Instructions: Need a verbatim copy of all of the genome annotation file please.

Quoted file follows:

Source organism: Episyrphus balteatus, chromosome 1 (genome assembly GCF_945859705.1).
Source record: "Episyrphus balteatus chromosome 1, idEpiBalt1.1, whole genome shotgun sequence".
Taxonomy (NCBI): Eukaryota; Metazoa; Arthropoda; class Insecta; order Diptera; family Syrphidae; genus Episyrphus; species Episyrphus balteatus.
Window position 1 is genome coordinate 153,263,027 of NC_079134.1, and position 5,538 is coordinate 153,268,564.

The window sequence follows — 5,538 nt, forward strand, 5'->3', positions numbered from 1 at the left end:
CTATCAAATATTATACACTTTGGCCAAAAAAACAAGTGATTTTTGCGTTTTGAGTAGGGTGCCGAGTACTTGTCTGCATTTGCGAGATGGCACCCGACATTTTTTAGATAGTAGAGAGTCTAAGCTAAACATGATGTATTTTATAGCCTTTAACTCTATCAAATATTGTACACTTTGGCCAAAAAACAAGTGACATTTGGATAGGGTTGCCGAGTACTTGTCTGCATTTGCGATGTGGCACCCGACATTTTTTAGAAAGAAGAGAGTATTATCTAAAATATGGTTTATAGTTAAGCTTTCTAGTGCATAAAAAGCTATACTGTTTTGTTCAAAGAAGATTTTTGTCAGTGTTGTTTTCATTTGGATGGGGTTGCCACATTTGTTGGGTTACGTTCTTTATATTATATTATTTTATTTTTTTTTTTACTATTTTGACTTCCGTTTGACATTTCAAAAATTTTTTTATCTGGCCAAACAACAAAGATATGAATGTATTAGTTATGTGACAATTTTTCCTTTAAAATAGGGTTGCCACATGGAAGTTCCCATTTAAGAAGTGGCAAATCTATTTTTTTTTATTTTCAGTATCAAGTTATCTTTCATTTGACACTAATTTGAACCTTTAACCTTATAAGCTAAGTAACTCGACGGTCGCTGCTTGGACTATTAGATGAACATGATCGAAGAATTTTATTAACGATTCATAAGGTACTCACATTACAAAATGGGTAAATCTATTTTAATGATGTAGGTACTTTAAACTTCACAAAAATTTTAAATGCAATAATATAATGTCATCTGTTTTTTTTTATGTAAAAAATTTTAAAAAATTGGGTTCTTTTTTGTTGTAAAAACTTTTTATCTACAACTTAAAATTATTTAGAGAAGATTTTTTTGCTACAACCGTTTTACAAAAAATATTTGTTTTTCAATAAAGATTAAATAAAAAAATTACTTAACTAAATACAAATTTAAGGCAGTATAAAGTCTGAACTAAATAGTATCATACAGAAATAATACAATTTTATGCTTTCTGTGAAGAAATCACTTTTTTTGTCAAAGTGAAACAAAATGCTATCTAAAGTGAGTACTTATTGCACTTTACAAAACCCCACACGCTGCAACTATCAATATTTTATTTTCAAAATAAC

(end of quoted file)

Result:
Source organism: Episyrphus balteatus, chromosome 1 (genome assembly GCF_945859705.1).
Source record: "Episyrphus balteatus chromosome 1, idEpiBalt1.1, whole genome shotgun sequence".
Taxonomy (NCBI): Eukaryota; Metazoa; Arthropoda; class Insecta; order Diptera; family Syrphidae; genus Episyrphus; species Episyrphus balteatus.
Window position 1 is genome coordinate 153,263,027 of NC_079134.1, and position 5,538 is coordinate 153,268,564.

The window sequence follows — 5,538 nt, forward strand, 5'->3', positions numbered from 1 at the left end:
CTATCAAATATTATACACTTTGGCCAAAAAAACAAGTGATTTTTGCGTTTTGAGTAGGGTGCCGAGTACTTGTCTGCATTTGCGAGATGGCACCCGACATTTTTTAGATAGTAGAGAGTCTAAGCTAAACATGATGTATTTTATAGCCTTTAACTCTATCAAATATTGTACACTTTGGCCAAAAAACAAGTGACATTTGGATAGGGTTGCCGAGTACTTGTCTGCATTTGCGATGTGGCACCCGACATTTTTTAGAAAGAAGAGAGTATTATCTAAAATATGGTTTATAGTTAAGCTTTCTAGTGCATAAAAAGCTATACTGTTTTGTTCAAAGAAGATTTTTGTCAGTGTTGTTTTCATTTGGATGGGGTTGCCACATTTGTTGGGTTACGTTCTTTATATTATATTATTTTATTTTTTTTTTTACTATTTTGACTTCCGTTTGACATTTCAAAAATTTTTTTATCTGGCCAAACAACAAAGATATGAATGTATTAGTTATGTGACAATTTTTCCTTTAAAATAGGGTTGCCACATGGAAGTTCCCATTTAAGAAGTGGCAAATCTATTTTTTTTTATTTTCAGTATCAAGTTATCTTTCATTTGACACTAATTTGAACCTTTAACCTTATAAGCTAAGTAACTCGACGGTCGCTGCTTGGACTATTAGATGAACATGATCGAAGAATTTTATTAACGATTCATAAGGTACTCACATTACAAAATGGGTAAATCTATTTTAATGATGTAGGTACTTTAAACTTCACAAAAATTTTAAATGCAATAATATAATGTCATCTGTTTTTTTTTATGTAAAAAATTTTAAAAAATTGGGTTCTTTTTTGTTGTAAAAACTTTTTATCTACAACTTAAAATTATTTAGAGAAGATTTTTTTGCTACAACCGTTTTACAAAAAATATTTGTTTTTCAATAAAGATTAAATAAAAAAATTACTTAACTAAATACAAATTTAAGGCAGTATAAAGTCTGAACTAAATAGTATCATACAGAAATAATACAATTTTATGCTTTCTGTGAAGAAATCACTTTTTTTGTCAAAGTGAAACAAAATGCTATCTAAAGTGAGTACTTATTGCACTTTACAAAACCCCACACGCTGCAACTATCAATATTTTATTTTCAAAATAAC